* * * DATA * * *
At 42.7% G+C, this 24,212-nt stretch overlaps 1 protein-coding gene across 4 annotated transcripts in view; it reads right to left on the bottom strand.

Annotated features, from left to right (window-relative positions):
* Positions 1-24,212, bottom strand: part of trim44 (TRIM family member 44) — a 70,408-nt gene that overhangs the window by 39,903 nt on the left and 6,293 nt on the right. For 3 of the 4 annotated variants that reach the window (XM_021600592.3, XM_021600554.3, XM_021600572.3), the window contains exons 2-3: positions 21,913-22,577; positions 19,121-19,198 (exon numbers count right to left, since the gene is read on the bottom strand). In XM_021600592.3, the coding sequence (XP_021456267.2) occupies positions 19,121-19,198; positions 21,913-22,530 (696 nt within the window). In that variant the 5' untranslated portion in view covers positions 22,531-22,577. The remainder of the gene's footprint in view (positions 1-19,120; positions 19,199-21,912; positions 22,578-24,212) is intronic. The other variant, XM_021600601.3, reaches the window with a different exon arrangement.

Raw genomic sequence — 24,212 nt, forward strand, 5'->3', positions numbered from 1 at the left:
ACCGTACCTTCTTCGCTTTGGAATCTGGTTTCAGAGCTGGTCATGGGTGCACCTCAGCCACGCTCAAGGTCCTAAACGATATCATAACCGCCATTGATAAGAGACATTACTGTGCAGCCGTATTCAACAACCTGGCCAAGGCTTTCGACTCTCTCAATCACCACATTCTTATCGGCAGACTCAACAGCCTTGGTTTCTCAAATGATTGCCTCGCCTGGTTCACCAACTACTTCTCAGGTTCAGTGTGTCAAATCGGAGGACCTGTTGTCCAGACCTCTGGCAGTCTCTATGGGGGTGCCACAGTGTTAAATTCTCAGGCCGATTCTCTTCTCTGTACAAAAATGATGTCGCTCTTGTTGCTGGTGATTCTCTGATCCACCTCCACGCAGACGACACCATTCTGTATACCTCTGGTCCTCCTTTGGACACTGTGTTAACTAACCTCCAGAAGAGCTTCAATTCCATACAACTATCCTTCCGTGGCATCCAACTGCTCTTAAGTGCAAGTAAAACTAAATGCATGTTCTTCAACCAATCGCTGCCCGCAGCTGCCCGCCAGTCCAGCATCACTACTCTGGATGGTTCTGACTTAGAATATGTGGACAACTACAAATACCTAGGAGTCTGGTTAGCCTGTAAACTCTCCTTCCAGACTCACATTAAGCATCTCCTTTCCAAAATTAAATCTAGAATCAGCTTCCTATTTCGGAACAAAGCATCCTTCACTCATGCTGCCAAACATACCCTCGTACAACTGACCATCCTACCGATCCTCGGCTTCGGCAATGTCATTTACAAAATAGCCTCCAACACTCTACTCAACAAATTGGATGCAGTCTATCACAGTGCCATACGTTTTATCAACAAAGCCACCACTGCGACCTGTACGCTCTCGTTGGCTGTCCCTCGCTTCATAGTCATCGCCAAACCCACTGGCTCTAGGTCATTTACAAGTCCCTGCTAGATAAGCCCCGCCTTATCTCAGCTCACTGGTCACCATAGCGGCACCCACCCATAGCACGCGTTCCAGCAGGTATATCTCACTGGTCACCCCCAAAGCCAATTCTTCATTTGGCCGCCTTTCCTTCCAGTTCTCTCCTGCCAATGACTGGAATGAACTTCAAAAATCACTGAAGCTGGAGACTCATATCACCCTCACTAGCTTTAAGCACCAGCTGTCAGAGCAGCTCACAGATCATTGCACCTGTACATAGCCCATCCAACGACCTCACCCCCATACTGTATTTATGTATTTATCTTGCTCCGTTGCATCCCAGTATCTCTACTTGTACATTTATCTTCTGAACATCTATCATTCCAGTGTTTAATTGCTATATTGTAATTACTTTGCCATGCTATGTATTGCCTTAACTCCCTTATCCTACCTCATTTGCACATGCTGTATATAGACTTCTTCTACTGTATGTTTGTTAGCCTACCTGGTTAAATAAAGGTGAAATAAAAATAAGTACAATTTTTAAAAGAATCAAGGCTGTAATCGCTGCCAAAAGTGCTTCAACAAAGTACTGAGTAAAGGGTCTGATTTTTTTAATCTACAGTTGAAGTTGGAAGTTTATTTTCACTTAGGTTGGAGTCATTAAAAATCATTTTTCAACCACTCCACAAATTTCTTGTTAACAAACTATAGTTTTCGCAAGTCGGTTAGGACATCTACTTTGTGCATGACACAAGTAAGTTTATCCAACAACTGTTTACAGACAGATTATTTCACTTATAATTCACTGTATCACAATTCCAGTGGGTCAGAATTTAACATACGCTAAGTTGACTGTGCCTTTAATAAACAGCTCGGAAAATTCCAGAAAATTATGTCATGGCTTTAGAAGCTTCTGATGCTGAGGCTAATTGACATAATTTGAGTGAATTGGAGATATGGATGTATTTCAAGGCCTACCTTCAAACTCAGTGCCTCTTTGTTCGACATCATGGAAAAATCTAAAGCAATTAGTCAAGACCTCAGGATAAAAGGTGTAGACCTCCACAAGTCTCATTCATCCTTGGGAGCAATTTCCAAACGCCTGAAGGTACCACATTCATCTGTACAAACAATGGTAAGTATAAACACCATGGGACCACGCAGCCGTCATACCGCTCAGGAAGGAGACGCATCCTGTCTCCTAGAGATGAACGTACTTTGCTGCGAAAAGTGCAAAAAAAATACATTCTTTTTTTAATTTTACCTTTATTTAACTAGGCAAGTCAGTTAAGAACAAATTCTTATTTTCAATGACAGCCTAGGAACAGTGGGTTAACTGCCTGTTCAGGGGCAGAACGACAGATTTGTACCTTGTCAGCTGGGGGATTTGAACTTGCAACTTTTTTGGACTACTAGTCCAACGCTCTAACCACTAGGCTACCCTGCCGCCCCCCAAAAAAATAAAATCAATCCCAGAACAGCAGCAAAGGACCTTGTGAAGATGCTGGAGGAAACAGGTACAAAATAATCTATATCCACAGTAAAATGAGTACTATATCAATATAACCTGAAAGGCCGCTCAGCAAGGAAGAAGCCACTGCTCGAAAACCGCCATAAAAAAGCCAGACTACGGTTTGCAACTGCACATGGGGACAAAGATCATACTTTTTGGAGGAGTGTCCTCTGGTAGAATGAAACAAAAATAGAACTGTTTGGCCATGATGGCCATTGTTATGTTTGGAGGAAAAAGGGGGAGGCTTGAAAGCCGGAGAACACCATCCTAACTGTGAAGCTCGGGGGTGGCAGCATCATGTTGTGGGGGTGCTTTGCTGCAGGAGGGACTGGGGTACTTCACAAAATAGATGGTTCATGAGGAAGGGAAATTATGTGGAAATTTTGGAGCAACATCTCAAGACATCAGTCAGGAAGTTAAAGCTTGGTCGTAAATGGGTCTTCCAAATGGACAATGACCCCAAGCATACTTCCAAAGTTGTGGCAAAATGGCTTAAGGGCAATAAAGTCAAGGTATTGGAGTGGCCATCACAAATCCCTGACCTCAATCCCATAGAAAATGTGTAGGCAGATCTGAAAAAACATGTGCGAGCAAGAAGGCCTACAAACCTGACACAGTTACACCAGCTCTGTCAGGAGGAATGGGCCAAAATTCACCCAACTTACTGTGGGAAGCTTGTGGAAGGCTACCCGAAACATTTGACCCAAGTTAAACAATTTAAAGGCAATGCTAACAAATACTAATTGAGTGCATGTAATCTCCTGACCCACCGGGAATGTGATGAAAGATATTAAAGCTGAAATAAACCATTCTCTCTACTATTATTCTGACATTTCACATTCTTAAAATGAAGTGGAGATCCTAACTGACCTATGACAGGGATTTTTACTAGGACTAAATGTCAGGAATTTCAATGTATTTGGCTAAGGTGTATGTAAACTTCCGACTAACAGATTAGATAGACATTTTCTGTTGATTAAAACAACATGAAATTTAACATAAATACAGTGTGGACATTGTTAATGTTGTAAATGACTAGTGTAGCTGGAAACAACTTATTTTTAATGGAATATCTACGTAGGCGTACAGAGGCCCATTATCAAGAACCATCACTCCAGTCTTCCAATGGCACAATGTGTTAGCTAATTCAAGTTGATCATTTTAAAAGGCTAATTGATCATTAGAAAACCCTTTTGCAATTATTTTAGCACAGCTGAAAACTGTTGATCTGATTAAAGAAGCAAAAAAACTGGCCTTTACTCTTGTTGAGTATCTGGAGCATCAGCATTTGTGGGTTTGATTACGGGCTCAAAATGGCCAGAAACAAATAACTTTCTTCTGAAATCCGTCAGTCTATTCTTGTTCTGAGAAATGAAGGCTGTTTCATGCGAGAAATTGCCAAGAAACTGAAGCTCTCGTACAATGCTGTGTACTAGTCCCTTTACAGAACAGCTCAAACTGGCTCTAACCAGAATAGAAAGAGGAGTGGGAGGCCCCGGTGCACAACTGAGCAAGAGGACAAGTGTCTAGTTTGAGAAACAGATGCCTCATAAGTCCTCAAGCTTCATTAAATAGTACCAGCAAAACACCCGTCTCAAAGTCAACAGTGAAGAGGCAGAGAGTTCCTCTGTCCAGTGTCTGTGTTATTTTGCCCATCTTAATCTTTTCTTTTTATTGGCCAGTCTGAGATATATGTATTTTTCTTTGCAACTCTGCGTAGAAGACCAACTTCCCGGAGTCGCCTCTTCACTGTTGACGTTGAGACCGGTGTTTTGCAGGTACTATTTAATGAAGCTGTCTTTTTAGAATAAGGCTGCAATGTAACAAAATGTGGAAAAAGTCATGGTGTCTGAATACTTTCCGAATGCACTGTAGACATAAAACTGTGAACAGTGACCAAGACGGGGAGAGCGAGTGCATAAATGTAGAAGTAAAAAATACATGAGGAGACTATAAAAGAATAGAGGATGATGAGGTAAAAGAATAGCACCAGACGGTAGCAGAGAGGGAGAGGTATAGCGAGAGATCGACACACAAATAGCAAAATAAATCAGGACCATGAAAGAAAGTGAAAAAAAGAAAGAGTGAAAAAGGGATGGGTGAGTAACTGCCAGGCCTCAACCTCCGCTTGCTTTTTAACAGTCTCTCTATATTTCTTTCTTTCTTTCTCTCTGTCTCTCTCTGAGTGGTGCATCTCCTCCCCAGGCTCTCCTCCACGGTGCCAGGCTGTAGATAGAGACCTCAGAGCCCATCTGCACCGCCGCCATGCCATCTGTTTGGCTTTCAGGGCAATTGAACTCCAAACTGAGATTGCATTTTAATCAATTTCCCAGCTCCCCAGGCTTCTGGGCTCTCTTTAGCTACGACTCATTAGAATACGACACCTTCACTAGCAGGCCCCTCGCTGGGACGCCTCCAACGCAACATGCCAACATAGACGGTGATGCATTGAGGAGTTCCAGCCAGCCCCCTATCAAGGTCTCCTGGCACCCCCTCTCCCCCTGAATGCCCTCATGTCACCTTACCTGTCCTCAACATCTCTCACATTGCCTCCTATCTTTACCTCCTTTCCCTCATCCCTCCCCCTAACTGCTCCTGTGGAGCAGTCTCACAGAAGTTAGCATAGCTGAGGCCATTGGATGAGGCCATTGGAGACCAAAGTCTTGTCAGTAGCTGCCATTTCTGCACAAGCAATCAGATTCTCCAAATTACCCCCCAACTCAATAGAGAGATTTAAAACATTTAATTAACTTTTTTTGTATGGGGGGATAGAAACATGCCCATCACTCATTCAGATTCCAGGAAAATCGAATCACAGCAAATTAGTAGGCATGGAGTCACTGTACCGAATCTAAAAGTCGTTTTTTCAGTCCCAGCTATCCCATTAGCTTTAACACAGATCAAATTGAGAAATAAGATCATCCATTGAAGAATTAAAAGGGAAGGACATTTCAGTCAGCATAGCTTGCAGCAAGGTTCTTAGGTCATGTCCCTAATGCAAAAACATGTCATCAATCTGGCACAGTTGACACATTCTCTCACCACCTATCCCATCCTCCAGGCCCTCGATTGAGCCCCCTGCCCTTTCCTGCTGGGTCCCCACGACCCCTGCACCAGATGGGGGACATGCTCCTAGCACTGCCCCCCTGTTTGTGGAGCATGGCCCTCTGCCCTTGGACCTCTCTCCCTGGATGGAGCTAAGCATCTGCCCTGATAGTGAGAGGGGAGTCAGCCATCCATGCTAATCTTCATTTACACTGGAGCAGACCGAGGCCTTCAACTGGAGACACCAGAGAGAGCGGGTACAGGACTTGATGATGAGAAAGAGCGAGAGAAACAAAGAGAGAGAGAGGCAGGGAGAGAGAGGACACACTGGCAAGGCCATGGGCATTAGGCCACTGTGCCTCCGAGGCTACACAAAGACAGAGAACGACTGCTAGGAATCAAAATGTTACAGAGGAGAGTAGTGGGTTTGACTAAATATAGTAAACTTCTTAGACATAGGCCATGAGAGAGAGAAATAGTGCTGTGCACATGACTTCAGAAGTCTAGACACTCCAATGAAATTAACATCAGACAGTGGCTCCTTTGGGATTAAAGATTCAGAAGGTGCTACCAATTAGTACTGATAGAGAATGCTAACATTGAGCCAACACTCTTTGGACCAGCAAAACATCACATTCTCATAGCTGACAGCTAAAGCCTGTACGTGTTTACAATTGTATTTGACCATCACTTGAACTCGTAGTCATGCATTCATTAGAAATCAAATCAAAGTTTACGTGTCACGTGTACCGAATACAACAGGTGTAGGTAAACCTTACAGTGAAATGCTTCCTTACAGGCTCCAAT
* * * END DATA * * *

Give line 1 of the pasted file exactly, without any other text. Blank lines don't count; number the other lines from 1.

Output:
At 42.7% G+C, this 24,212-nt stretch overlaps 1 protein-coding gene across 4 annotated transcripts in view; it reads right to left on the bottom strand.